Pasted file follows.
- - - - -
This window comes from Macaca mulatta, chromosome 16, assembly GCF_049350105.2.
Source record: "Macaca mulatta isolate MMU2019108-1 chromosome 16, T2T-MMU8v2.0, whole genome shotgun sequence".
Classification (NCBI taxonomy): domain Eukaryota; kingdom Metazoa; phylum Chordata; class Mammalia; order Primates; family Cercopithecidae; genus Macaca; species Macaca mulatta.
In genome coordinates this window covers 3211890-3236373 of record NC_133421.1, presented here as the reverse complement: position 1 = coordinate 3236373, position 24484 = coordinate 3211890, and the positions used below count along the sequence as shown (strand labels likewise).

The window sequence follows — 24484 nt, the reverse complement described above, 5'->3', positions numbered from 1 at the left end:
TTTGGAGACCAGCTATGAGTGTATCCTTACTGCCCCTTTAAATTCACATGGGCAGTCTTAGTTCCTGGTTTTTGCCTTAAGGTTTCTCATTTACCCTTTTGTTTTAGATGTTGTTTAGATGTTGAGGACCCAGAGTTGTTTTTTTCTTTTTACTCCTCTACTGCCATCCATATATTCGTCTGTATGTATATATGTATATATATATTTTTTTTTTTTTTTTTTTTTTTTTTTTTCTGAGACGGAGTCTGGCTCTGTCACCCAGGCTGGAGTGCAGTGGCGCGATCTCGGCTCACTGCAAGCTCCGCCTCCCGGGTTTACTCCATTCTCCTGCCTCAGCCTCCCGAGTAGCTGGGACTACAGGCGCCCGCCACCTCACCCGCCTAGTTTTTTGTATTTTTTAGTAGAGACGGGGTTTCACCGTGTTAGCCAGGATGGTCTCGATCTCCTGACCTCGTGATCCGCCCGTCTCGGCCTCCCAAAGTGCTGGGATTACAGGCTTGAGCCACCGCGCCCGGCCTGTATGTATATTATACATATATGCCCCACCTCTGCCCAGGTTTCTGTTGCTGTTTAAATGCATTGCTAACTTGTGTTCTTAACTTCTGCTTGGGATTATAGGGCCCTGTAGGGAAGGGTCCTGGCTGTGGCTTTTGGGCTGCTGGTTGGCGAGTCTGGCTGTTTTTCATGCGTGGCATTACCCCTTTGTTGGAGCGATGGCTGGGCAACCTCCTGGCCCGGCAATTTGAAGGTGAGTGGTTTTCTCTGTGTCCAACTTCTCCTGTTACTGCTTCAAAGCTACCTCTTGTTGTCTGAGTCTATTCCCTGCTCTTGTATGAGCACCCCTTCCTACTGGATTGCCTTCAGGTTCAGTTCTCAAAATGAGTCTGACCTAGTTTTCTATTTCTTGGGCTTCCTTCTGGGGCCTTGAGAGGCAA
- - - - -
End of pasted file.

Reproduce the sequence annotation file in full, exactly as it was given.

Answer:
This window comes from Macaca mulatta, chromosome 16, assembly GCF_049350105.2.
Source record: "Macaca mulatta isolate MMU2019108-1 chromosome 16, T2T-MMU8v2.0, whole genome shotgun sequence".
Classification (NCBI taxonomy): domain Eukaryota; kingdom Metazoa; phylum Chordata; class Mammalia; order Primates; family Cercopithecidae; genus Macaca; species Macaca mulatta.
In genome coordinates this window covers 3211890-3236373 of record NC_133421.1, presented here as the reverse complement: position 1 = coordinate 3236373, position 24484 = coordinate 3211890, and the positions used below count along the sequence as shown (strand labels likewise).

The window sequence follows — 24484 nt, the reverse complement described above, 5'->3', positions numbered from 1 at the left end:
TTTGGAGACCAGCTATGAGTGTATCCTTACTGCCCCTTTAAATTCACATGGGCAGTCTTAGTTCCTGGTTTTTGCCTTAAGGTTTCTCATTTACCCTTTTGTTTTAGATGTTGTTTAGATGTTGAGGACCCAGAGTTGTTTTTTTCTTTTTACTCCTCTACTGCCATCCATATATTCGTCTGTATGTATATATGTATATATATATTTTTTTTTTTTTTTTTTTTTTTTTTTTTCTGAGACGGAGTCTGGCTCTGTCACCCAGGCTGGAGTGCAGTGGCGCGATCTCGGCTCACTGCAAGCTCCGCCTCCCGGGTTTACTCCATTCTCCTGCCTCAGCCTCCCGAGTAGCTGGGACTACAGGCGCCCGCCACCTCACCCGCCTAGTTTTTTGTATTTTTTAGTAGAGACGGGGTTTCACCGTGTTAGCCAGGATGGTCTCGATCTCCTGACCTCGTGATCCGCCCGTCTCGGCCTCCCAAAGTGCTGGGATTACAGGCTTGAGCCACCGCGCCCGGCCTGTATGTATATTATACATATATGCCCCACCTCTGCCCAGGTTTCTGTTGCTGTTTAAATGCATTGCTAACTTGTGTTCTTAACTTCTGCTTGGGATTATAGGGCCCTGTAGGGAAGGGTCCTGGCTGTGGCTTTTGGGCTGCTGGTTGGCGAGTCTGGCTGTTTTTCATGCGTGGCATTACCCCTTTGTTGGAGCGATGGCTGGGCAACCTCCTGGCCCGGCAATTTGAAGGTGAGTGGTTTTCTCTGTGTCCAACTTCTCCTGTTACTGCTTCAAAGCTACCTCTTGTTGTCTGAGTCTATTCCCTGCTCTTGTATGAGCACCCCTTCCTACTGGATTGCCTTCAGGTTCAGTTCTCAAAATGAGTCTGACCTAGTTTTCTATTTCTTGGGCTTCCTTCTGGGGCCTTGAGAGGCAA